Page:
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TBI Audio Systems Magellan VIP su Active Subwoofer System Review

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TBI Magellan VIPsu Powered Subwoofer

After reviewing the TBI Audio Systems Magellan VIII xu subwoofer and MGD-200 subwoofer amplifier, I requested TBI’s powered subwoofer to review in my “Digital Music and Video System”. My sources in this system are a Marantz Blu-Ray player, a Direct TV high-definition satellite box, and a computer-based system, all of which are plugged into a Peachtree Audio Decco integrated amp with built-in DAC, which powers a pair of Teresonic Magus A-55 speakers with Lowther A-55 drivers.

Description

The Magellan VIP su is an active version of TBI’s Magellans VI su subwoofer. While TBI’s Magellan VIII xu I reviewed uses an 8-inch low mass driver, the Magellan VIP su active has a 6.5-inch low mass aluminum driver, and includes a rear-mounted amplifier. The amplifier is equipped with line- and speaker-level inputs, allowing maximum connection flexibility. It is also equipped with a fixed high-pass filter at 70 Hz to relieve the smaller mains from IM distortion supposedly at lower bass frequencies if you choose to use it.

TBI claims the amplifier to operate at 85% efficiency so that it will not overheat if placed in close quarters. The Magellan does not use a switching amp but rather, a high-efficiency class AB that is a tried-and-true output stage for truly musical bass. The Magellan VIP su has easy-to-use volume and crossover controls on the amp, as well as a phase switch on the back. TBI says that once you set the controls you forget them, as the sound will always be in sync and the bass will be present even at low volume levels. This is true, but I wish you could set it up for music and movies and then simply throw a switch to choose between the two.

TBI Audio Systems Magellan VIP su Active Subwoofer System Control Panels

My Goals and Impressions

I really liked how the TBI’s Magellan VII xu subwoofer and MGD-200 subwoofer amp sounded in my digital/video system. The only problem is that my digital/video is in our living room and while the sub took very little space, I had no place to put the separate amplifier that was of acceptable dimensions; this is why I asked for TBI’s powered subwoofer to review. I wanted to see if it would meet my space needs in this system.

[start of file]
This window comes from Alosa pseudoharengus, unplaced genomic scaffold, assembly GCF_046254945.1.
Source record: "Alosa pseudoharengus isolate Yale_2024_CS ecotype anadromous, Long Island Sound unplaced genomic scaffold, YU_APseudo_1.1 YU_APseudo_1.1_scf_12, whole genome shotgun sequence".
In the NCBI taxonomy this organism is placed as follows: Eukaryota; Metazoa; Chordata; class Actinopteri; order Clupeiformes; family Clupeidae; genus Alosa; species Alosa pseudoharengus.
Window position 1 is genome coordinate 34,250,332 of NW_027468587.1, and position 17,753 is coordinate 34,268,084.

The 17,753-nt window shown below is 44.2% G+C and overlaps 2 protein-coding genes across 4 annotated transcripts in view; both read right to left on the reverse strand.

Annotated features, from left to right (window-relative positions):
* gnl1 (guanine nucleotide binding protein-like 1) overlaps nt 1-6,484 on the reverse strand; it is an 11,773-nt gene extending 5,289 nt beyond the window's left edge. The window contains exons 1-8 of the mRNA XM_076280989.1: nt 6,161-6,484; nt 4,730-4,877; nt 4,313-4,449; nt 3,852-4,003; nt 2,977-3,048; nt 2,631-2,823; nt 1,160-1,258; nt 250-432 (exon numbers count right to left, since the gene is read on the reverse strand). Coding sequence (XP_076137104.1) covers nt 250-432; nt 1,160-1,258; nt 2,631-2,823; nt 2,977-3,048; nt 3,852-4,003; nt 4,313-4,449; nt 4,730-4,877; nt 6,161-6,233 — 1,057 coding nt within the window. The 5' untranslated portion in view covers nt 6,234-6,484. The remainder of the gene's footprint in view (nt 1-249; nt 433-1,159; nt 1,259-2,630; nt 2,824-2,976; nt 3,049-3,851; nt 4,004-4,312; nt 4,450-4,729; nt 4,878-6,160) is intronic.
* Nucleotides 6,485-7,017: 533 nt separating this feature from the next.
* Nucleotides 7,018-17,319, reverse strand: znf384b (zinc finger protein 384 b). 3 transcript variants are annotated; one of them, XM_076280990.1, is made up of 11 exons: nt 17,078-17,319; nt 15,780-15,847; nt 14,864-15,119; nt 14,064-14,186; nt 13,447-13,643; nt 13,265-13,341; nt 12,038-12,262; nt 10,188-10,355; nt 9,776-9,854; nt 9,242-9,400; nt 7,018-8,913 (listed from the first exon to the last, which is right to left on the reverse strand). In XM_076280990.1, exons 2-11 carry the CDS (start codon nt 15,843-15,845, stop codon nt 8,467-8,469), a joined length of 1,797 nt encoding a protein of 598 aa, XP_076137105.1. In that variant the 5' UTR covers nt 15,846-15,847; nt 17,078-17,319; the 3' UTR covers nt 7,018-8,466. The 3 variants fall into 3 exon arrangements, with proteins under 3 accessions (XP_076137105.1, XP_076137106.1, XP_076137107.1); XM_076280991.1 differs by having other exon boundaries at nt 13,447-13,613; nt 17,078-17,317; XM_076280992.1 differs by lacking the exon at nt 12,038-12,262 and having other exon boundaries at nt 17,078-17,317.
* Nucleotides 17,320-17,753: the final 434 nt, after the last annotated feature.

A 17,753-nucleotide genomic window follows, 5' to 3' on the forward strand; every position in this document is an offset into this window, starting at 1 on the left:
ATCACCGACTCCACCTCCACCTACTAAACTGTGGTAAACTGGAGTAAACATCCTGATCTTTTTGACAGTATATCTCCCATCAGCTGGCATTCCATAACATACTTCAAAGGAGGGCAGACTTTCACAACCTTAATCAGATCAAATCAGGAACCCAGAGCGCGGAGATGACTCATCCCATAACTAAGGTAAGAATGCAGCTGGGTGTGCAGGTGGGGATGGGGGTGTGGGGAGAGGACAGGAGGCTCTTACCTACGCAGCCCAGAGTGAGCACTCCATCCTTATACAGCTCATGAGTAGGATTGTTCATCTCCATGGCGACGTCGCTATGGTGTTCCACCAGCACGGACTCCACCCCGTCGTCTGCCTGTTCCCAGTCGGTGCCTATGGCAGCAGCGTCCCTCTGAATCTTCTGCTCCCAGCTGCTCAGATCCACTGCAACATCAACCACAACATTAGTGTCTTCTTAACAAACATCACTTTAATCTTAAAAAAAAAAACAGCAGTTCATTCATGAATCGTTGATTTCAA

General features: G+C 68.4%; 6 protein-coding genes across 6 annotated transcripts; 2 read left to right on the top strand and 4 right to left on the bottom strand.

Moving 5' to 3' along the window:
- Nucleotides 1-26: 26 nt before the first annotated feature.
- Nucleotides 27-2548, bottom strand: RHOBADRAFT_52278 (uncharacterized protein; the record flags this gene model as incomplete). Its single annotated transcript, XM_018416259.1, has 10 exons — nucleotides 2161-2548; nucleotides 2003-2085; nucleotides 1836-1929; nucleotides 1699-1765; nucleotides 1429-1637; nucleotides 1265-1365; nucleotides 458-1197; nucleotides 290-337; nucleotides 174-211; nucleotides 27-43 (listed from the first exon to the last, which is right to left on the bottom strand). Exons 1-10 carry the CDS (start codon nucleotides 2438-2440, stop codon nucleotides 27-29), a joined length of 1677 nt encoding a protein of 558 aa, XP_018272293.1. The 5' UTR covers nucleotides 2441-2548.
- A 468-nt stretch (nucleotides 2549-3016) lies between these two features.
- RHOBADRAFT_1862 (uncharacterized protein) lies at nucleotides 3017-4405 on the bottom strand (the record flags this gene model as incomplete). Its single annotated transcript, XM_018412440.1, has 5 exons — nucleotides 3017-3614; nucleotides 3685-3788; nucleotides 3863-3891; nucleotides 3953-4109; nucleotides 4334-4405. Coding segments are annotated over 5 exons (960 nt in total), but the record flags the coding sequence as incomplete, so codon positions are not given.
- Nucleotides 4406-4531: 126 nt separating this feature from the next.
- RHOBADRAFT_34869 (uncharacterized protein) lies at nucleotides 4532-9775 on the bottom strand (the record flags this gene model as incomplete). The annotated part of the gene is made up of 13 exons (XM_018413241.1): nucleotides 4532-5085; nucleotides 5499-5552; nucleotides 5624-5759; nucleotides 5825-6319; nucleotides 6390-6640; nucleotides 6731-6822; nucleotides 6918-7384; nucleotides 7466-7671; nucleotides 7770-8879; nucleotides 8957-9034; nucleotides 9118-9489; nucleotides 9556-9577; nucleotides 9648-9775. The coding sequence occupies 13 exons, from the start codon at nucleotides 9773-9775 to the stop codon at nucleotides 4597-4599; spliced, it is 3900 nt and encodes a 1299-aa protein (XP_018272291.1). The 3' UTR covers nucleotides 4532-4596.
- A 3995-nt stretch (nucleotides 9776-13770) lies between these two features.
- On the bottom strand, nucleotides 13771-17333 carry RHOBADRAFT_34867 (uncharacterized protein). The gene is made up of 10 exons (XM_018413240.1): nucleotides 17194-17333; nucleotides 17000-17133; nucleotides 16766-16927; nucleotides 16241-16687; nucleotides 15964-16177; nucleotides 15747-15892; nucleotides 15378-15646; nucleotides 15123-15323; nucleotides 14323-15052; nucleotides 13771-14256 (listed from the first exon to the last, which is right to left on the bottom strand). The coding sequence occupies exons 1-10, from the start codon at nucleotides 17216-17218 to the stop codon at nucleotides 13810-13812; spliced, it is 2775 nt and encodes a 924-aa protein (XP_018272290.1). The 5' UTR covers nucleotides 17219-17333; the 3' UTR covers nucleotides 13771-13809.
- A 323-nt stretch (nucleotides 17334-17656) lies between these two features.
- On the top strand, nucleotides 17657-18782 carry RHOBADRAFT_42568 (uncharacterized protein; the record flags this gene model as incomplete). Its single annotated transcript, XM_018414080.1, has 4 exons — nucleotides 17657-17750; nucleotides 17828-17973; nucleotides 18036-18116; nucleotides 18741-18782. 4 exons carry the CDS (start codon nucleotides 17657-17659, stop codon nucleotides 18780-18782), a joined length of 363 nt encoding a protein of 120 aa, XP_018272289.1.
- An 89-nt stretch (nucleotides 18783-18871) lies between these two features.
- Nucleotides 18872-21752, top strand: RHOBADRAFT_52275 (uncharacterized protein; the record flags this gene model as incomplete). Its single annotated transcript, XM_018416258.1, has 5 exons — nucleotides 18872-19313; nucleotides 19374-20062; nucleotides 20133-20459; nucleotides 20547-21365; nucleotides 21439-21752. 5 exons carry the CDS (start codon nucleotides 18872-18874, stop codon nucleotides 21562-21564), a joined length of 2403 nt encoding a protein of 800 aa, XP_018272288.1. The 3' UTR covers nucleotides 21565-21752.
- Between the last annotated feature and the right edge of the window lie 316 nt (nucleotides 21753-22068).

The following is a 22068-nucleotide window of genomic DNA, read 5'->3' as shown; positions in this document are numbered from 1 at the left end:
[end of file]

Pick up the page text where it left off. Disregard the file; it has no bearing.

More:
What I was hoping for was a sub that would give movies the kind of bottom-end that gives you the feeling that you are at the theater, and at the same time was fast enough when listening to music to use with my Teresonic Magus A-55 speakers (which use Lowther’s A-55 Alnico full-range drivers). TBI’s passive sub with separate amp did this, but could the powered sub do it also?

Ultimately, whether we’re talking about a ribbon tweeter or in this case, a subwoofer, the most telling ability of a component that produces the frequency extremes is that they do their job without bringing attention to themselves. When watching movies though, I expect most of us like to hear and feel a little extra, obvious bass. I guess the good news is that with a subwoofer, you can get both by just turning up the volume a little on movies. Oh by the way, I still contend that of all the components in a system, a sub woofer is the one that most needs a remote control. Think how nice it would be to just have a remote with a switch for music and one for movies.

Again, the purpose of a subwoofer is to add the bass that the mains lack, without bringing attention to itself. Too much emphasis and the system will sound boomy and the midrange will sound overly warm. Done right though, a subwoofer like the TBIs can fill in that deep bass, resulting in increased soundstage and spaciousness. They can also give you a more accurate tonal balance by letting you hear musical information that you have been missing.

With both of the TBI subs that I have reviewed, there has been so little sound of their own that it is very hard to describe their sound. The pitch, beat, leading edge, and decay are consistent from the system with or without the subs turned on; you just get better sound with the subs on. The best news is that even the active sub has the speed to easily keep up with the Lowther drivers in my system. The TBI subs have proved themselves to be extremely agile, and can also explode with power when called upon.

Summing it up, the Magellan VIP su Active Subwoofer is a sub that leaves no trace of its own sound practically, even when used with the fastest of speaker systems. I was simply left with the sound of my system plus all the benefits that come with a great subwoofer. I started the review by sharing with you my purpose for asking to review this sub in my digital music and video system. I was more than pleased with the way the VIP su worked out in that system. I still wish for the extra convenience of being able to more easily change the volume for music and movies, and back again. Still, I will probably keep this little wonder and just enjoy it. If I was going to put a subwoofer in my primary music system, I would go with TBI’s Magellan VIII xu passive sub and their MGD-200 subwoofer amp. For my needs, the VIP su Active wins the day, with a great sound all in one small, simple package.

TBI Audio Systems Magellan VIP su Active Subwoofer System bottom view

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